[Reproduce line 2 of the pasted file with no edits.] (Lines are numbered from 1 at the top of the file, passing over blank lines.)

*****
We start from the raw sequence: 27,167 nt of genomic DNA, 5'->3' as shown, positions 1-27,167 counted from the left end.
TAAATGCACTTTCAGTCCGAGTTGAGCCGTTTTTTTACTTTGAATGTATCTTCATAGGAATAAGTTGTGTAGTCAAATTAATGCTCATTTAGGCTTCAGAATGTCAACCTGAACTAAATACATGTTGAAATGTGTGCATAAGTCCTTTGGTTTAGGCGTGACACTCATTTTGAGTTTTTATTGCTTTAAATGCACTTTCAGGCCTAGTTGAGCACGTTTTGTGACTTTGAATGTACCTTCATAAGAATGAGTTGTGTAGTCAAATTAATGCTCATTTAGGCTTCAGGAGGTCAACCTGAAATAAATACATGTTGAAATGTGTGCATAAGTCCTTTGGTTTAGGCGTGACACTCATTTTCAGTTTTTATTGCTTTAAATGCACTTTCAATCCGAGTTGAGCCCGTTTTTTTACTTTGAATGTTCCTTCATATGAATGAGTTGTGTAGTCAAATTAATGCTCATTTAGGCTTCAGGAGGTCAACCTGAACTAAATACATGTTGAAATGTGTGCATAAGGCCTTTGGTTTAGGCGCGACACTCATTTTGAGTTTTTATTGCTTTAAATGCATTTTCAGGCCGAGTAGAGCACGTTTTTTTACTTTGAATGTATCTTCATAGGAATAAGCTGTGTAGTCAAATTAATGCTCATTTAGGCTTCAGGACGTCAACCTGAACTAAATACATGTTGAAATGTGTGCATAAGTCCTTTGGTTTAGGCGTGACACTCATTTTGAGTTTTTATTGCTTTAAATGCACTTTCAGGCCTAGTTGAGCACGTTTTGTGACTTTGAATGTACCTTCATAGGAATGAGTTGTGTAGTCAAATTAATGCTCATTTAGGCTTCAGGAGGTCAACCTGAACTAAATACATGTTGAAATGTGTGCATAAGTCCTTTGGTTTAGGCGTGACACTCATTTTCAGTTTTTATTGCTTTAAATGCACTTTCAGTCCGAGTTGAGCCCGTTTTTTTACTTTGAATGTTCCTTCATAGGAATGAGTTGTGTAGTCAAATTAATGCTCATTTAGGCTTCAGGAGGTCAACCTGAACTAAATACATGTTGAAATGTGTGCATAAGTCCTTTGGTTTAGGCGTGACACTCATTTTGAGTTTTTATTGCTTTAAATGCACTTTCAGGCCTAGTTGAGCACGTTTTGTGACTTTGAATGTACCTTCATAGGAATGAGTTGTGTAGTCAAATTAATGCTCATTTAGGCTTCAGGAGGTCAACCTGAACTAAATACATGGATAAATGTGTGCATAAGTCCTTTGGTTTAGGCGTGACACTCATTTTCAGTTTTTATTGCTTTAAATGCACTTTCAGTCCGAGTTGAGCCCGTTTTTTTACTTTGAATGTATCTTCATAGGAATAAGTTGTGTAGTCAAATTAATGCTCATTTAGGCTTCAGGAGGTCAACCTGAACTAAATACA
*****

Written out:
TAAATGCACTTTCAGTCCGAGTTGAGCCGTTTTTTTACTTTGAATGTATCTTCATAGGAATAAGTTGTGTAGTCAAATTAATGCTCATTTAGGCTTCAGAATGTCAACCTGAACTAAATACATGTTGAAATGTGTGCATAAGTCCTTTGGTTTAGGCGTGACACTCATTTTGAGTTTTTATTGCTTTAAATGCACTTTCAGGCCTAGTTGAGCACGTTTTGTGACTTTGAATGTACCTTCATAAGAATGAGTTGTGTAGTCAAATTAATGCTCATTTAGGCTTCAGGAGGTCAACCTGAAATAAATACATGTTGAAATGTGTGCATAAGTCCTTTGGTTTAGGCGTGACACTCATTTTCAGTTTTTATTGCTTTAAATGCACTTTCAATCCGAGTTGAGCCCGTTTTTTTACTTTGAATGTTCCTTCATATGAATGAGTTGTGTAGTCAAATTAATGCTCATTTAGGCTTCAGGAGGTCAACCTGAACTAAATACATGTTGAAATGTGTGCATAAGGCCTTTGGTTTAGGCGCGACACTCATTTTGAGTTTTTATTGCTTTAAATGCATTTTCAGGCCGAGTAGAGCACGTTTTTTTACTTTGAATGTATCTTCATAGGAATAAGCTGTGTAGTCAAATTAATGCTCATTTAGGCTTCAGGACGTCAACCTGAACTAAATACATGTTGAAATGTGTGCATAAGTCCTTTGGTTTAGGCGTGACACTCATTTTGAGTTTTTATTGCTTTAAATGCACTTTCAGGCCTAGTTGAGCACGTTTTGTGACTTTGAATGTACCTTCATAGGAATGAGTTGTGTAGTCAAATTAATGCTCATTTAGGCTTCAGGAGGTCAACCTGAACTAAATACATGTTGAAATGTGTGCATAAGTCCTTTGGTTTAGGCGTGACACTCATTTTCAGTTTTTATTGCTTTAAATGCACTTTCAGTCCGAGTTGAGCCCGTTTTTTTACTTTGAATGTTCCTTCATAGGAATGAGTTGTGTAGTCAAATTAATGCTCATTTAGGCTTCAGGAGGTCAACCTGAACTAAATACATGTTGAAATGTGTGCATAAGTCCTTTGGTTTAGGCGTGACACTCATTTTGAGTTTTTATTGCTTTAAATGCACTTTCAGGCCTAGTTGAGCACGTTTTGTGACTTTGAATGTACCTTCATAGGAATGAGTTGTGTAGTCAAATTAATGCTCATTTAGGCTTCAGGAGGTCAACCTGAACTAAATACATGGATAAATGTGTGCATAAGTCCTTTGGTTTAGGCGTGACACTCATTTTCAGTTTTTATTGCTTTAAATGCACTTTCAGTCCGAGTTGAGCCCGTTTTTTTACTTTGAATGTATCTTCATAGGAATAAGTTGTGTAGTCAAATTAATGCTCATTTAGGCTTCAGGAGGTCAACCTGAACTAAATACA